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Institutional Investment - November 16, 2007

Interview with Nathalie Boullefort-Fulconis

In this month's interview, on the occasion of the launch of the AXA Investment Managers/EDHEC research chair in regulation and institutional investment, we discuss the current and future environment for institutional investment in Europe with Nathalie Boullefort-Fulconis.

Nathalie Boullefort-Fulconis

Why has AXA IM chosen to endow EDHEC’s chair in regulation and institutional investment?

Nathalie Boullefort-Fulconis: The objective of this project is to pursue the partnership initiated in 2005 between AXA IM and the EDHEC Risk And Asset Management Research Centre. Our objective at the time was to support a study which was published in November 2006 about the impact of the IFRS & Solvency II regulations on insurance companies.

This initial partnership was fruitful, and led AXA IM to want to continue this collaboration. Indeed, we remain convinced that supporting academic research studies enables us to strengthen the knowledge of market actors (eg. institutional investors, the asset management industry) and contribute to the emergence of best practices.

As new regulations such as IFRS rules or Solvency II are being implemented throughout Europe, we believe that the impact of regulations concerning how institutions manage their assets will remain a critical issue in the coming years.

As such, we are happy to begin a new 3-year partnership starting September 2007. This partnership will be based on several research topics, which will be jointly defined. Our common ambition is to increase the awareness of institutional investors not only relative to the development of regulations, but also to the progress of research within the asset management industry in general - and the Asset-Liability-Matching space in particular - in order for them to efficiently face the regulatory challenges ahead.

Do you think that Solvency II will be an opportunity for investment managers to create new products and do new business?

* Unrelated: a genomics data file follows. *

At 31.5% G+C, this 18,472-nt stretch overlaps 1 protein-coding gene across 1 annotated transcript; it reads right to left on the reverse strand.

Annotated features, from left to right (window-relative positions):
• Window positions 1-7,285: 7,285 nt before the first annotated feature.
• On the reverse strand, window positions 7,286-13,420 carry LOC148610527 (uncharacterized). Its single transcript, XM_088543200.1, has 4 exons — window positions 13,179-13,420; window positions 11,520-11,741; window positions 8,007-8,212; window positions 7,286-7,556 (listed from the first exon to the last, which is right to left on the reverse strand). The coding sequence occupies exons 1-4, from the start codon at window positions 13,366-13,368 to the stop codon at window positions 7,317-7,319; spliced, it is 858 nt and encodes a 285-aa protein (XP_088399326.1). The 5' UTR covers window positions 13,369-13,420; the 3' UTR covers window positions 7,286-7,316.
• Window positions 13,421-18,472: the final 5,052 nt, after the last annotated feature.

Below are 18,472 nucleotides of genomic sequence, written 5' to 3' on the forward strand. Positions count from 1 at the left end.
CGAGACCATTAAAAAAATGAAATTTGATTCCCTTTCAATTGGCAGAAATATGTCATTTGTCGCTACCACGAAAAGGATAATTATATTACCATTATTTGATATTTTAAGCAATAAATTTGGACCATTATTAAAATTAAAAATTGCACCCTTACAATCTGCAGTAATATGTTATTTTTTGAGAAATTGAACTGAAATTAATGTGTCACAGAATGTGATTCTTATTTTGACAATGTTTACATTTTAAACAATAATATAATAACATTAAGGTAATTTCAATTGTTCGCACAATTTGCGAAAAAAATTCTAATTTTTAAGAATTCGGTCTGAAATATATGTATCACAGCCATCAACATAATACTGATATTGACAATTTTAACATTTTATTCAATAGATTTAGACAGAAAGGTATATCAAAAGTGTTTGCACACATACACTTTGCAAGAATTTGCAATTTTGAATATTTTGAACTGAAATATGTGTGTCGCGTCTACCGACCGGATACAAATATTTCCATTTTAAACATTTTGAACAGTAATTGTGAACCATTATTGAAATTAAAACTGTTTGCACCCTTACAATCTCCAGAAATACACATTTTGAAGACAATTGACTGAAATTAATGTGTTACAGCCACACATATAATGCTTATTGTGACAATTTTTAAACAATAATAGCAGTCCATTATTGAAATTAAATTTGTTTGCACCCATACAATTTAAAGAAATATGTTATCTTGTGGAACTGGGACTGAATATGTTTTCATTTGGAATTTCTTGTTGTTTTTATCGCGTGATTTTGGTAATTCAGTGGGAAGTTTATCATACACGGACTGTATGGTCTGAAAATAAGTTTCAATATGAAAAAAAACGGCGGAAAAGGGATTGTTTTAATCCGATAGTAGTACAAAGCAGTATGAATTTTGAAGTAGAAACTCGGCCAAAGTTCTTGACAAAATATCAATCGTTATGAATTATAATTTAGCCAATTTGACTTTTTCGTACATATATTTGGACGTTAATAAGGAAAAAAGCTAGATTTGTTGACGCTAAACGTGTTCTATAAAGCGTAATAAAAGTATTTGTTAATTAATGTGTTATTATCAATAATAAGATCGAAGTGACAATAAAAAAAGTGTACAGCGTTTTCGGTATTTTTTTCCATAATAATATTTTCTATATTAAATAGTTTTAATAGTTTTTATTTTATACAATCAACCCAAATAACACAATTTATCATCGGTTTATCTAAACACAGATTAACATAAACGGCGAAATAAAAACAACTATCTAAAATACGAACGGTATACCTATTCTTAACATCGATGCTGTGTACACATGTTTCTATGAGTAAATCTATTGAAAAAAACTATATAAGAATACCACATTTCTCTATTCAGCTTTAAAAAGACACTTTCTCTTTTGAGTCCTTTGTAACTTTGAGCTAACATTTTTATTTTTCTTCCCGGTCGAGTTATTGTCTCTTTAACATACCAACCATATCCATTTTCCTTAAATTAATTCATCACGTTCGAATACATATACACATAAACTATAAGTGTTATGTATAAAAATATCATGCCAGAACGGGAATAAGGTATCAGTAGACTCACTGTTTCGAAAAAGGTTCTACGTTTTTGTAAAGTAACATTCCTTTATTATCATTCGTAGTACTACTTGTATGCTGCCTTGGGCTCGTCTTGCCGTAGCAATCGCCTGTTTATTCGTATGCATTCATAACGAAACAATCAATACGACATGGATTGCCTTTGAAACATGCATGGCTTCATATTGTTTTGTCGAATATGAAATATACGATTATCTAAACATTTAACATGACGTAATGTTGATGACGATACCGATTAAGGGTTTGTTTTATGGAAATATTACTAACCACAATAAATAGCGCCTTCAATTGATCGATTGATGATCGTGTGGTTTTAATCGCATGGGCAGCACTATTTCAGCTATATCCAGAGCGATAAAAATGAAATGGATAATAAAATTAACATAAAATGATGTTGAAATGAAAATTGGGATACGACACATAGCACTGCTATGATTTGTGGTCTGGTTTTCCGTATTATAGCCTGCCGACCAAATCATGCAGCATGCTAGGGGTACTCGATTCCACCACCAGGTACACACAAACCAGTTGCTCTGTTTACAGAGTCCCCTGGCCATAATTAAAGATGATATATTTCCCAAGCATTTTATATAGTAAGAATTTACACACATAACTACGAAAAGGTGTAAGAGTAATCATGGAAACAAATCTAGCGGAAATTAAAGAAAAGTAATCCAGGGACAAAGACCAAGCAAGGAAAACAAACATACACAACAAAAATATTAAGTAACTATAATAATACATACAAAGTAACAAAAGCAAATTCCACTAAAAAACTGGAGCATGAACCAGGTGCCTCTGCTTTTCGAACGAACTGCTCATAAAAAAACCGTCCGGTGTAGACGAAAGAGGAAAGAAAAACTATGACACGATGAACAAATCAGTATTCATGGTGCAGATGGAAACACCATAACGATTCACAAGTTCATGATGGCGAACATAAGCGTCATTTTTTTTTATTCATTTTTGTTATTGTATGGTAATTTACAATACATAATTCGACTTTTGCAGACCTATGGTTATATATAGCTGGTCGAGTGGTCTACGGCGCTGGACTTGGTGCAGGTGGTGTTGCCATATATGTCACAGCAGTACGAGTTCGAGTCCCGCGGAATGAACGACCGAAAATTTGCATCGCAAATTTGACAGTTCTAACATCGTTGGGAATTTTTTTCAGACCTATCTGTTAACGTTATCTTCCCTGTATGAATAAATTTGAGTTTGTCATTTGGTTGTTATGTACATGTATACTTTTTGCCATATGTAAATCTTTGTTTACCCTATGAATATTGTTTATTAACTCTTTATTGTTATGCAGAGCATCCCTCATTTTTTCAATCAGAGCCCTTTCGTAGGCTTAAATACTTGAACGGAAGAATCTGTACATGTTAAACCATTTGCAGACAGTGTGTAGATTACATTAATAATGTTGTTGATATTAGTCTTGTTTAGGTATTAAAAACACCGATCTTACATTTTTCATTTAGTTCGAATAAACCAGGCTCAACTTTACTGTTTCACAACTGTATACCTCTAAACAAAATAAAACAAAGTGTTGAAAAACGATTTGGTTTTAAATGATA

Nathalie Boullefort-Fulconis: The different financial regulations (Solvency II, Basle II and IFRS) are putting at risk the sophisticated asset management techniques currently used by financial institutions, thereby potentially leading to a change in asset mix in the long run. There will therefore also be a need to support institutional clients in this shift of their asset mix in order to comply with the new regulatory environment, while preserving investment performance.

Thus, asset managers will need to take into account the new constraints placed upon their institutional clients’ assets, and develop more sophisticated LDI services. Asset managers who gain an in-depth understanding of regulations and are able to offer tailor-made / best-in-class solutions will have a definite edge in this environment.

How well positioned is AXA IM with respect to the large European pension funds? Is its status as an affiliate of a large international institutional investor an advantage?

Nathalie Boullefort-Fulconis: AXA IM has a large client base of pension funds, insurance companies and banks. The needs and investment issues for pension funds and insurance companies tend to be quite similar.

Therefore, as a wholly owned subsidiary of the AXA Group – which is also a highly demanding and challenging client – AXA IM constantly develops and improves the quality of its solutions, notably regarding long-term investment strategies, investment processes, risk management, and product innovation. For instance, AXA IM is a pioneer in Asset Liability Management solutions and also offers strong expertise in risk management solutions such as Liability Driven Investments.

What are the main changes you’ve noticed in the world of institutional investment over the last few years and what, in your opinion, are your main challenges for the future?